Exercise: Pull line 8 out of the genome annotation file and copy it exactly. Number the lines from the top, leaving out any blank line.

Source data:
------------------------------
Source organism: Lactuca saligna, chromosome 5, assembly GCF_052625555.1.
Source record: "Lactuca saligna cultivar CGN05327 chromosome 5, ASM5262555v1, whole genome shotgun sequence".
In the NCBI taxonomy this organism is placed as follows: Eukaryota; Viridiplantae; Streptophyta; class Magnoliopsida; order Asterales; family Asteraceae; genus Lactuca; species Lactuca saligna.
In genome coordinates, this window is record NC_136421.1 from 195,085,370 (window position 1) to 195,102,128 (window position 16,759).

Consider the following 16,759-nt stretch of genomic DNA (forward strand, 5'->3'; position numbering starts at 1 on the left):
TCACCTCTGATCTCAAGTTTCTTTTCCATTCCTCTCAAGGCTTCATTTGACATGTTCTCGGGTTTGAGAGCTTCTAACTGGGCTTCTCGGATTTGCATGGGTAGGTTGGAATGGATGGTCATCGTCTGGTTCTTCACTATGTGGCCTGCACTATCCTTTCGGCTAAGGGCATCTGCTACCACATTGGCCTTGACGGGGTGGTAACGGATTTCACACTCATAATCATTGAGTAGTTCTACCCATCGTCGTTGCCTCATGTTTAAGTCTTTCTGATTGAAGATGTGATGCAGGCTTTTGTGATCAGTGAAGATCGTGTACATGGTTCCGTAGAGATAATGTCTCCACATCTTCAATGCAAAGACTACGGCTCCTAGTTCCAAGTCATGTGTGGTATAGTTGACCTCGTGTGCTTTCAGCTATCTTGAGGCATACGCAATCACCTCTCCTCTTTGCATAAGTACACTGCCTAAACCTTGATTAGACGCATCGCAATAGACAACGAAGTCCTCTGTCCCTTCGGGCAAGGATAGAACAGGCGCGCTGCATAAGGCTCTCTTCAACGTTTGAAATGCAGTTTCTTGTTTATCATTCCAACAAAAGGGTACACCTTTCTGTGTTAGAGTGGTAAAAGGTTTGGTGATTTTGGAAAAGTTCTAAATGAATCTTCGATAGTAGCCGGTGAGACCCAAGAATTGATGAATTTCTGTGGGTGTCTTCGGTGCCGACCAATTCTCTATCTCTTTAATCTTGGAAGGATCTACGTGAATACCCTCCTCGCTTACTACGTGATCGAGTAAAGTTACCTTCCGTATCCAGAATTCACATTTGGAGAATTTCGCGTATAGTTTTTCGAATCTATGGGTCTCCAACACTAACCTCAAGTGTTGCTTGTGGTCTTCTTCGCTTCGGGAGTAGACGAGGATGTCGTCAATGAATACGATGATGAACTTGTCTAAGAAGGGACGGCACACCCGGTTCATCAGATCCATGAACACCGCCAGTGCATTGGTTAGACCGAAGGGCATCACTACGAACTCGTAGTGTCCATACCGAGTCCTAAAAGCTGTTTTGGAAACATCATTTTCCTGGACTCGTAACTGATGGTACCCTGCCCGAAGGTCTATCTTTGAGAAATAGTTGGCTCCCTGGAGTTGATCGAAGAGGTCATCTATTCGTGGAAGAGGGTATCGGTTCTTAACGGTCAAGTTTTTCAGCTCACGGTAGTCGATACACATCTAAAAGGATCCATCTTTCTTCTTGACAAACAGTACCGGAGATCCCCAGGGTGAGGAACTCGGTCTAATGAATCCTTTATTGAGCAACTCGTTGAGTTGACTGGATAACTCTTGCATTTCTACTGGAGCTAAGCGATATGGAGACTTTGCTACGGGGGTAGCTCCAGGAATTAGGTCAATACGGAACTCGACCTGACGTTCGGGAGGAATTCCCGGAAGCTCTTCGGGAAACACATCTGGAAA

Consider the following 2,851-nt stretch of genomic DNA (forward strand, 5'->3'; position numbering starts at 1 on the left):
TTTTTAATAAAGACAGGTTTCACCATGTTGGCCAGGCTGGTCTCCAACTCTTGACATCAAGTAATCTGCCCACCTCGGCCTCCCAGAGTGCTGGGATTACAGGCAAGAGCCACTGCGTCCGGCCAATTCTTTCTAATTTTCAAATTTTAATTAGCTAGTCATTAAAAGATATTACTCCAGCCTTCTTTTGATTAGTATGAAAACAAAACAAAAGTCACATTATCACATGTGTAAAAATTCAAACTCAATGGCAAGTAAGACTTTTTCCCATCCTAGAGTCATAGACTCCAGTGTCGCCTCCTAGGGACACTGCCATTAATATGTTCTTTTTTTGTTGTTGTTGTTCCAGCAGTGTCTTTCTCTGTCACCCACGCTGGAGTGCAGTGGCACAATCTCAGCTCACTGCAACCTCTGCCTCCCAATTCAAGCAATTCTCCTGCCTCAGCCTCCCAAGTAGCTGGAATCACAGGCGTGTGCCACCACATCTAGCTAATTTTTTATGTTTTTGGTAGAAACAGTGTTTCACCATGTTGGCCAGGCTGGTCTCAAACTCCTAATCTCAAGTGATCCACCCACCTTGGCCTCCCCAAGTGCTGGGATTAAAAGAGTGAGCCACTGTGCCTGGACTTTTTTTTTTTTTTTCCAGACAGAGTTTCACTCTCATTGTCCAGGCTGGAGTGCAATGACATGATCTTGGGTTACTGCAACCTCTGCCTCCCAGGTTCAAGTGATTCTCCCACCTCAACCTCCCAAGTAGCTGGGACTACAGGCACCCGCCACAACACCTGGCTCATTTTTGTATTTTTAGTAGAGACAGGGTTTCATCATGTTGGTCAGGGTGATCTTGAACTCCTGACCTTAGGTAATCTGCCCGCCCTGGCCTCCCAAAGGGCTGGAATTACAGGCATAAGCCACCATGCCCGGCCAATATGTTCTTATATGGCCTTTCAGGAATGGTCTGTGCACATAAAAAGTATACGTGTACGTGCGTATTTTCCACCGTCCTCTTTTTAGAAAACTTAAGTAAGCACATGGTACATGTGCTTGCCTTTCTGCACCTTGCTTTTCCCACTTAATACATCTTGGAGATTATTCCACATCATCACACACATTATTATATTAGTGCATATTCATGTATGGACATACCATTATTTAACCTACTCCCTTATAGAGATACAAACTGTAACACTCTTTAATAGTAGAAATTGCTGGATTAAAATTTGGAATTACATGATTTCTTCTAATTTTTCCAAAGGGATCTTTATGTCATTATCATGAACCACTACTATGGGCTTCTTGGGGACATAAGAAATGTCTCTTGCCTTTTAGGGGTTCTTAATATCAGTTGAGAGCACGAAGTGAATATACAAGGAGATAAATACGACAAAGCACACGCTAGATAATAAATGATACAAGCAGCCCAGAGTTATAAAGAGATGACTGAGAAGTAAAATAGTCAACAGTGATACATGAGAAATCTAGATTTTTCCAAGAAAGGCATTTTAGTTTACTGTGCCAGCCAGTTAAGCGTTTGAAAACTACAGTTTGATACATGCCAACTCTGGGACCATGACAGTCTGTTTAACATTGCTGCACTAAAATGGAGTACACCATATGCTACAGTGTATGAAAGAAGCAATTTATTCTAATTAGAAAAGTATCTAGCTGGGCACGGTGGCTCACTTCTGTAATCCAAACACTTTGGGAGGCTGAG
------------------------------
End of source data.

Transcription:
TTTTTAATAAAGACAGGTTTCACCATGTTGGCCAGGCTGGTCTCCAACTCTTGACATCAAGTAATCTGCCCACCTCGGCCTCCCAGAGTGCTGGGATTACAGGCAAGAGCCACTGCGTCCGGCCAATTCTTTCTAATTTTCAAATTTTAATTAGCTAGTCATTAAAAGATATTACTCCAGCCTTCTTTTGATTAGTATGAAAACAAAACAAAAGTCACATTATCACATGTGTAAAAATTCAAACTCAATGGCAAGTAAGACTTTTTCCCATCCTAGAGTCATAGACTCCAGTGTCGCCTCCTAGGGACACTGCCATTAATATGTTCTTTTTTTGTTGTTGTTGTTCCAGCAGTGTCTTTCTCTGTCACCCACGCTGGAGTGCAGTGGCACAATCTCAGCTCACTGCAACCTCTGCCTCCCAATTCAAGCAATTCTCCTGCCTCAGCCTCCCAAGTAGCTGGAATCACAGGCGTGTGCCACCACATCTAGCTAATTTTTTATGTTTTTGGTAGAAACAGTGTTTCACCATGTTGGCCAGGCTGGTCTCAAACTCCTAATCTCAAGTGATCCACCCACCTTGGCCTCCCCAAGTGCTGGGATTAAAAGAGTGAGCCACTGTGCCTGGACTTTTTTTTTTTTTTTCCAGACAGAGTTTCACTCTCATTGTCCAGGCTGGAGTGCAATGACATGATCTTGGGTTACTGCAACCTCTGCCTCCCAGGTTCAAGTGATTCTCCCACCTCAACCTCCCAAGTAGCTGGGACTACAGGCACCCGCCACAACACCTGGCTCATTTTTGTATTTTTAGTAGAGACAGGGTTTCATCATGTTGGTCAGGGTGATCTTGAACTCCTGACCTTAGGTAATCTGCCCGCCCTGGCCTCCCAAAGGGCTGGAATTACAGGCATAAGCCACCATGCCCGGCCAATATGTTCTTATATGGCCTTTCAGGAATGGTCTGTGCACATAAAAAGTATACGTGTACGTGCGTATTTTCCACCGTCCTCTTTTTAGAAAACTTAAGTAAGCACATGGTACATGTGCTTGCCTTTCTGCACCTTGCTTTTCCCACTTAATACATCTTGGAGATTATTCCACATCATCACACACATTATTATATTAGTGCATATTCATGTATGGACATACCATTATTTAACCTACTCCCTTATAGAGATACAAACTGTAACACTCTTTAATAGTAGAAATTGCTGGATTAAAATTTGGAATTACATGATTTCTTCTAATTTTTCCAAAGGGATCTTTATGTCATTATCATGAACCACTACTATGGGCTTCTTGGGGACATAAGAAATGTCTCTTGCCTTTTAGGGGTTCTTAATATCAGTTGAGAGCACGAAGTGAATATACAAGGAGATAAATACGACAAAGCACACGCTAGATAATAAATGATACAAGCAGCCCAGAGTTATAAAGAGATGACTGAGAAGTAAAATAGTCAACAGTGATACATGAGAAATCTAGATTTTTCCAAGAAAGGCATTTTAGTTTACTGTGCCAGCCAGTTAAGCGTTTGAAAACTACAGTTTGATACATGCCAACTCTGGGACCATGACAGTCTGTTTAACATTGCTGCACTAAAATGGAGTACACCATATGCTACAGTGTATGAAAGAAGCAATTTATTCTAATTAGAAAAGTATCTAGCTGGGCACGGTGGCTCACTTCTGTAATCCAAACACTTTGGGAGGCTGAG